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Thursday, Mar-Cheshvan 30, 5783 (Hakhel Year) / November 24, 2022


Today is the first day Rosh Chodesh of the new month, Kislev


As in every Rosh Chodesh, additional prayers, Hallel and Musaf are added. Although it’s Thursday, a day when we read from the Torah during the morning prayer, yet the reading is not the regular Torah reading of the Parsha of the week, but the special Rosh Chodesh reading.   


In this week's Parsha, Toldot, which we will read on Shabbat, the Torah tells us that Yitzchak and Rivkah were not blessed with children. After twenty years of marriage, G-d answered their prayers for  children and Rivkah conceived. But she had a difficult pregnancy with a constant struggle within her womb.  Rivkah was distressed and regretted wanting to become pregnant.  She went to Noach's son, Shaim, to inquire about the situation.


Shaim told her that she was carrying twins. “There are two nations within your womb. Two people shall come from you and the elder one will serve the younger one." Rivkah gave birth to twins. The first child was called Esau.  Then his brother came forth holding Esau's heel.  He was named Yaakov (Jacob).


Three of the matriarchs: Sarah, Rivkah and Rachel couldn’t have children. Their giving birth was miraculous. Why did G-d make it so that they couldn’t have children by laws of nature? Our sages explain that G-d wanted the matriarchs to pray to Him, for He loves the prayersof the righteous.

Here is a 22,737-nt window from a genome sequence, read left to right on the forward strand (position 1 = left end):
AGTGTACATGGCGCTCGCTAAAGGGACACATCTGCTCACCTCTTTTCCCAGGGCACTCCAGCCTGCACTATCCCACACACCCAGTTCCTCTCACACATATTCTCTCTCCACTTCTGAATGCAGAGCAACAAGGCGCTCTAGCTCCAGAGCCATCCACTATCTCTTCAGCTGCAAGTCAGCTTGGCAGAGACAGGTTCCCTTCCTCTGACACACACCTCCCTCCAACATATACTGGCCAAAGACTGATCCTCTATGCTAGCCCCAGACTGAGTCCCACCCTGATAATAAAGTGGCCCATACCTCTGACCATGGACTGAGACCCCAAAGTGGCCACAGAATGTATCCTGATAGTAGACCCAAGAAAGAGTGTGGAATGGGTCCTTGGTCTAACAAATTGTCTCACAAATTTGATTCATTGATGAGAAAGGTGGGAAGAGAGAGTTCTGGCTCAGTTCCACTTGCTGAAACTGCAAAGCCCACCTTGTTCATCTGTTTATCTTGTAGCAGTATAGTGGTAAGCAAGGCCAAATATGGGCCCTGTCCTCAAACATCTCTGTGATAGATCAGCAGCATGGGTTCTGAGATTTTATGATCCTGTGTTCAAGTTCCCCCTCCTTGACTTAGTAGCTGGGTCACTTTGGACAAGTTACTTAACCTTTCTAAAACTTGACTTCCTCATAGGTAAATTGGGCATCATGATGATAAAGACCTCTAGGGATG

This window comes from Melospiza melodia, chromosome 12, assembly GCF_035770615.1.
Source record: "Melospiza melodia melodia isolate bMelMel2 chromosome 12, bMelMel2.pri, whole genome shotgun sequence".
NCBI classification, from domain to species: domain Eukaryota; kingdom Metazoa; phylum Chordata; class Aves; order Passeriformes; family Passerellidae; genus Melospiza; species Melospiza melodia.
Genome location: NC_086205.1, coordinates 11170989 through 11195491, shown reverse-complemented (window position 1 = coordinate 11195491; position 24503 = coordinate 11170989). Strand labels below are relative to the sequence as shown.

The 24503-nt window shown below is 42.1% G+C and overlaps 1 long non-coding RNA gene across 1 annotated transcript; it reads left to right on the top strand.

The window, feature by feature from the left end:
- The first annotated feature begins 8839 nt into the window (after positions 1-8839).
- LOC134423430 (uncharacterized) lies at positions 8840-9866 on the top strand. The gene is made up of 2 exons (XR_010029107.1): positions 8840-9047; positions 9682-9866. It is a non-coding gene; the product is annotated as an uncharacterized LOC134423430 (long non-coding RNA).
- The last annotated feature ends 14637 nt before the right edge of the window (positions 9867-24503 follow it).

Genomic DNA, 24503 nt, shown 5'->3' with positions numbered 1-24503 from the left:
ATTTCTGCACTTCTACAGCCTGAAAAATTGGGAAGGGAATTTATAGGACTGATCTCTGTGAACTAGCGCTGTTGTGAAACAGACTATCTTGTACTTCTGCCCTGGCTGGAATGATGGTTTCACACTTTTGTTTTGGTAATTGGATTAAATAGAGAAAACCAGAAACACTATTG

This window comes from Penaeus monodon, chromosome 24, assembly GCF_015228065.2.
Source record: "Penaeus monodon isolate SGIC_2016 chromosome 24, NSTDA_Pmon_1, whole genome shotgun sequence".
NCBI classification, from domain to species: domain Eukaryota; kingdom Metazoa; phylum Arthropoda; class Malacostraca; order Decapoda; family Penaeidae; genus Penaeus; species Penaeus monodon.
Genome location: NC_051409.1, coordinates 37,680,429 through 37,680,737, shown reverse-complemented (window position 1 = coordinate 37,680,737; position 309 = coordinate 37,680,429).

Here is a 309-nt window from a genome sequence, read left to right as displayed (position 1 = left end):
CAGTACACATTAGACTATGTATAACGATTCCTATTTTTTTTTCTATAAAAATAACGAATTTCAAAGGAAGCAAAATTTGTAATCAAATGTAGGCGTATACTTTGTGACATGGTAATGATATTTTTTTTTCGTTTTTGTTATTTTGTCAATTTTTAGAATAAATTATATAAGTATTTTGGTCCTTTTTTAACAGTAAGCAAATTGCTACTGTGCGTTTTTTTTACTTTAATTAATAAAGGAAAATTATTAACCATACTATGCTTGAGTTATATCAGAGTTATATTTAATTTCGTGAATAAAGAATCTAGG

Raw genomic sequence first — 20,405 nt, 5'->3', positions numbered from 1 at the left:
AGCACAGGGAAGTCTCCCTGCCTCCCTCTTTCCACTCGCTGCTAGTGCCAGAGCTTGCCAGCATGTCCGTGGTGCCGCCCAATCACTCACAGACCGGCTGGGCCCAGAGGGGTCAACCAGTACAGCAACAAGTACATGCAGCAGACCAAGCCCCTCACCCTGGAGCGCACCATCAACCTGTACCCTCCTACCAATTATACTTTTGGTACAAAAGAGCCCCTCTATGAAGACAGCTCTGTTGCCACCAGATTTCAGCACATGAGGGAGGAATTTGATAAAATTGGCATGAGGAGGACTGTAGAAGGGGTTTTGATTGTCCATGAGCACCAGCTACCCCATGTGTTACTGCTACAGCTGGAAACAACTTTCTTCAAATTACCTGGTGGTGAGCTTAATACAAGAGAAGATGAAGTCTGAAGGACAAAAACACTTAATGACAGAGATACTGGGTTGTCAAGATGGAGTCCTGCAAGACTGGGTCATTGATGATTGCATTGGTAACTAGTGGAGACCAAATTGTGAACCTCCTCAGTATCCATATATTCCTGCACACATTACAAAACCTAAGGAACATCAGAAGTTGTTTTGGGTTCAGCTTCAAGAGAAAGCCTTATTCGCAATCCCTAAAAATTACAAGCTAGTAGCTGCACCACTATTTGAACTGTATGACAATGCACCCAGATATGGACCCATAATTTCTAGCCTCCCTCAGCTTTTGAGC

There is a lesson in this for us. The very birth of the Jewish nation is related to forces higher than nature.  Sarah gave birth to Yitzchak at the age of 90 defying the laws of nature. Jacob's birth was also related to the prayer of his parents.  Indeed, Jewish existence and survival from the very beginning to this day, was and is connected with prayer and miracles.


Prayer is one of the thirteen principles of Jewish faith, as composed by Maimonides. Prayer is an essential part of Judaism through which we connect to G-d. The mitzvah of prayer is found in the Sh'ma Israel (Hear O' Israel), which we recite every morning and night. "To love G-d your G-d and serve Him with all your heart and with all your soul."  To serve Him with all your heart refers to prayer, which is a service of the heart.


The Talmudic sageRabbi Chama bar Chanina said, "If a person sees that their prayer wasn't answered they shall continue to pray.  One should not get discouraged but continue to pray as long as needed.


Rabbi Yochanan and Rabbi Elazar said, "Even if a sharp sword is actually resting on a man's neck, he should not hold himself back from praying for G-d's mercy!"


Rabbi Ze'era said, "A person who has a friend who beseeches him with his needs and pleas continuously for his help, may come to dislike him and avoid him. But, with the Holy One blessed be He, it is not so.  Rather, the more a person prays to G-d for their needs, the more G-d loves them.